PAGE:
Introduction:

Presently disease control is largely based on the use of fungicides, bactericides and insecticides. Most plant protection methods currently applied use toxic chemicals noxious to the environment for pathogen and pest control. The hazardous effect of these chemicals or their degradation products on the environment and human health strongly necessitates the search for new, harmless means of disease control. Induced resistance like SAR may diminish the use of toxic chemicals for disease control, and thus could be proposed as an alternative, non-conventional, non-biocidal and ecologically-friendly approach for plant protection and hence for sustainable agriculture.

What is induced resistance?

The induced resistance can be defined as an increased expression of natural defense mechanisms of plants against different pathogens provoked by external factors of various types and manifested upon subsequent inoculation.

There are the three different forms of the induced resistance, (1) Localized Acquired Resistance [LAR], (2) Systemic Acquired Resistance [SAR], (3) Induced Systemic Resistance [ISR].

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What is systemic acquired resistance?

The systemic acquired resistance (SAR) is a "whole-plant" resistance response that occurs following an earlier localized exposure to a pathogen. SAR is analogous to the innate immune system found in animals. The resistance that developed in the distal, untreated portion of pathogen inoculated plants is termed as systemic acquired resistance.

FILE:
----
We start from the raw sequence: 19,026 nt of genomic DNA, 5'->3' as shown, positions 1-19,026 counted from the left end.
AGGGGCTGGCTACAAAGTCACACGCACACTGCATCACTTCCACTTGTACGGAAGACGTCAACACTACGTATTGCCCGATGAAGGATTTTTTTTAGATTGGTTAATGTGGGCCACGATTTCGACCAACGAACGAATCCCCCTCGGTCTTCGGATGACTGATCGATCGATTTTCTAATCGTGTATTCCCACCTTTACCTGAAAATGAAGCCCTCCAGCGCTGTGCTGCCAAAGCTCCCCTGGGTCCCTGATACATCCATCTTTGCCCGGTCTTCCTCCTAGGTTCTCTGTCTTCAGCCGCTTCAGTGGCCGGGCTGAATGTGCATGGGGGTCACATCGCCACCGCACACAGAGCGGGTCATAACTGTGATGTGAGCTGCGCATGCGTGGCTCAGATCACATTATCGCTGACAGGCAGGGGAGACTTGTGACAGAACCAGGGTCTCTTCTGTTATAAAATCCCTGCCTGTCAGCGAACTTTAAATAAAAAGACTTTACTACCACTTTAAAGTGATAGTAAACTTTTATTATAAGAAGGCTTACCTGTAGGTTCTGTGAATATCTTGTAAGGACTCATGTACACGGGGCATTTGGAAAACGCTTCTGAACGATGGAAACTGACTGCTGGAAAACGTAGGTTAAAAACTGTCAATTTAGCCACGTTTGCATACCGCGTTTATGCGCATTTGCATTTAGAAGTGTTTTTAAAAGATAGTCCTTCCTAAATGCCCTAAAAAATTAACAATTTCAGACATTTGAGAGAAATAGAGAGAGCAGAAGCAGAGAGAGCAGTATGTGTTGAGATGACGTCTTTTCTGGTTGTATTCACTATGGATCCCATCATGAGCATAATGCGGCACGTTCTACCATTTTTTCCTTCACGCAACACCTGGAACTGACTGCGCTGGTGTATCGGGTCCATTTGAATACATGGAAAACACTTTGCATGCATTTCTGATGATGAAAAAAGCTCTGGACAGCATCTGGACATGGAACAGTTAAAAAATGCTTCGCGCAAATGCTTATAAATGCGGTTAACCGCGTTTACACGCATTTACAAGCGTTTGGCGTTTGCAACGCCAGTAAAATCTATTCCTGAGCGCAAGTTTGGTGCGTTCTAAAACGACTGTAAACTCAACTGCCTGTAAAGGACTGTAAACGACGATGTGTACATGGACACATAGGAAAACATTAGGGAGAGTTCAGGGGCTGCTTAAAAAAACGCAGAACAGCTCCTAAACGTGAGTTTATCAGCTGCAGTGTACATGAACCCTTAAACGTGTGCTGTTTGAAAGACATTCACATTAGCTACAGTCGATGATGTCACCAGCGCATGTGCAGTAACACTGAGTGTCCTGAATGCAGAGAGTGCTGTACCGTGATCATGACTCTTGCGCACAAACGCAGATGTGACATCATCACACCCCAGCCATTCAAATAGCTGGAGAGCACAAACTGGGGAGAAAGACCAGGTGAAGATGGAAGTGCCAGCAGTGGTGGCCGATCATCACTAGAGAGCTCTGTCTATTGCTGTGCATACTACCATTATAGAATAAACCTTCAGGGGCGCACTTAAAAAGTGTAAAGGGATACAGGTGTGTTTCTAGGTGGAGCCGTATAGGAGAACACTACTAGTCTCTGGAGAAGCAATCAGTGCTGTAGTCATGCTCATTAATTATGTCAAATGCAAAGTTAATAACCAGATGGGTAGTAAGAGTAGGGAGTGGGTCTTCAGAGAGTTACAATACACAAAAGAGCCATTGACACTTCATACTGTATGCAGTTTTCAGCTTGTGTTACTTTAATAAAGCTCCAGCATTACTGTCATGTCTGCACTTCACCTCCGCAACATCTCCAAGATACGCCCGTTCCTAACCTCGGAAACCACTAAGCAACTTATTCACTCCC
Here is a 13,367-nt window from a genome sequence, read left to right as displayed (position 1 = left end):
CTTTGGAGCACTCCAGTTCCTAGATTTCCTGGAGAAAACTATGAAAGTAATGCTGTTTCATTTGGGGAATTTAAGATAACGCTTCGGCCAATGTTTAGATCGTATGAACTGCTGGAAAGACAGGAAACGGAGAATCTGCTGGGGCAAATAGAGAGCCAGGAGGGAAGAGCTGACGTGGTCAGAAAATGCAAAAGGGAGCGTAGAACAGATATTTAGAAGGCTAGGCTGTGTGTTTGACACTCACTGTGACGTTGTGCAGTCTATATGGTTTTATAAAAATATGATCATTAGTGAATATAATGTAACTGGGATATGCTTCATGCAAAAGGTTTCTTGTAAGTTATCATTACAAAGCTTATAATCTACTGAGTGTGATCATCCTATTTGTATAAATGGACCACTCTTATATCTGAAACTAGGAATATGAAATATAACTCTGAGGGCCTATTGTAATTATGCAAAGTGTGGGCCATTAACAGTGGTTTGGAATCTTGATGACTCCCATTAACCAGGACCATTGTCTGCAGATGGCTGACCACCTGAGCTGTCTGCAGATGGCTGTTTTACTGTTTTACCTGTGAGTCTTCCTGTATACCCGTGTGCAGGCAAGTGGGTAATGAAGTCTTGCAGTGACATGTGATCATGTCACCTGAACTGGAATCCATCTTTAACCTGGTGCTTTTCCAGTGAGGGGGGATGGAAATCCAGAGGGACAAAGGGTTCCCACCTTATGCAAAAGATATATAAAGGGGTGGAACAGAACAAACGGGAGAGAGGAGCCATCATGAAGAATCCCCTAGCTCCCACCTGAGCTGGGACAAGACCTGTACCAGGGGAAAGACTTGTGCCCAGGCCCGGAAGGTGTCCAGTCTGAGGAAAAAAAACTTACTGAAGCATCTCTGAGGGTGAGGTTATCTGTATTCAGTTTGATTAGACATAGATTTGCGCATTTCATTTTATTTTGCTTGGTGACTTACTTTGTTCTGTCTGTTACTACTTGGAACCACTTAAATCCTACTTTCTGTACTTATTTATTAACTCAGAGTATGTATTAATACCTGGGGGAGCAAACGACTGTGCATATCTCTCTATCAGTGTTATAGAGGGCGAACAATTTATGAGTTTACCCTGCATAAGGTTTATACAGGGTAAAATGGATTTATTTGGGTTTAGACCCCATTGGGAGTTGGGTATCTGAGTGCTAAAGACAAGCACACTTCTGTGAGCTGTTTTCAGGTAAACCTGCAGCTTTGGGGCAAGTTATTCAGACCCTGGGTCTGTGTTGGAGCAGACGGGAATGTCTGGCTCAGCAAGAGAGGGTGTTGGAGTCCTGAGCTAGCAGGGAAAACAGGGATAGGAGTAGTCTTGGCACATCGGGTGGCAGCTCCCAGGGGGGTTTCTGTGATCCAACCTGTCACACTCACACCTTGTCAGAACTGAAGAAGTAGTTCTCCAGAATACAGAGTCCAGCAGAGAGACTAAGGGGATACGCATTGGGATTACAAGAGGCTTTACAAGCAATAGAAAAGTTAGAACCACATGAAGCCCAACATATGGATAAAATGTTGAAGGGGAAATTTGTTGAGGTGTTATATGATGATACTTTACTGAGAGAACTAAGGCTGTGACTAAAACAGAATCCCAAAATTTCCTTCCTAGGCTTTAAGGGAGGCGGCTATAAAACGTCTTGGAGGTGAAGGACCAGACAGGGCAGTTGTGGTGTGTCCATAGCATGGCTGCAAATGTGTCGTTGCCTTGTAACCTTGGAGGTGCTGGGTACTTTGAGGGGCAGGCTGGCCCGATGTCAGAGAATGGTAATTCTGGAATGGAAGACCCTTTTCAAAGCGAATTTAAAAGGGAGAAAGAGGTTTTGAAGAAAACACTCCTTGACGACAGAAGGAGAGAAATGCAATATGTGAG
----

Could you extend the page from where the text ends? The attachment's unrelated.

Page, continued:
Systemic acquired resistance (SAR) refers to a distinct signal transduction pathway that plays an important role in the ability of plants to defend themselves against pathogens. After the formation of a necrotic lesion, either as a part of the hypersensitive response (HR) or as a symptom of disease, the SAR pathway is activated. SAR activation results in the development of a broad-spectrum, systemic resistance.

SAR can be distinguished from other disease resistance responses by both the spectrum of pathogen protection and the associated changes in gene expression. Systemic means throughout in plant tissues. It is non-specific secondary response.

SAR activation results in the development of a broad-spectrum, systemic resistance. After the formation of a necrotic lesion, either as a part of the hypersensitive response (HR) or as a symptom of disease, the SAR pathway is activated. It provides a broad-range resistance against fungal, bacterial and viral pathogens and leads to pathogenesis-related (PR) gene expression. It can be induced by plant pathogens, chemicals and bio-agents and not induced after the onset of flowering & fruiting in host plant.

Mechanisms of SAR

The viral infection of tobacco induced the accumulation of a distinct set of proteins, called pathogenesis-related proteins (PR proteins). At least nine gene families were induced in uninfected leaves of inoculated plants; these gene families are now known as SAR genes. Several of these SAR gene products have direct antimicrobial activity or are closely related to classes of antimicrobial proteins. Morphological and biochemical changes in SAR-protected plants include a significantly faster lignification response, which correspond with an increase in peroxidase activity. Other changes include increased glucose and fructose concentrations in systemic tissue, induction of lipoxygenase, phenylalanine ammonia lyase, phytoalexins and hydroxyproline-rich glycoprotein.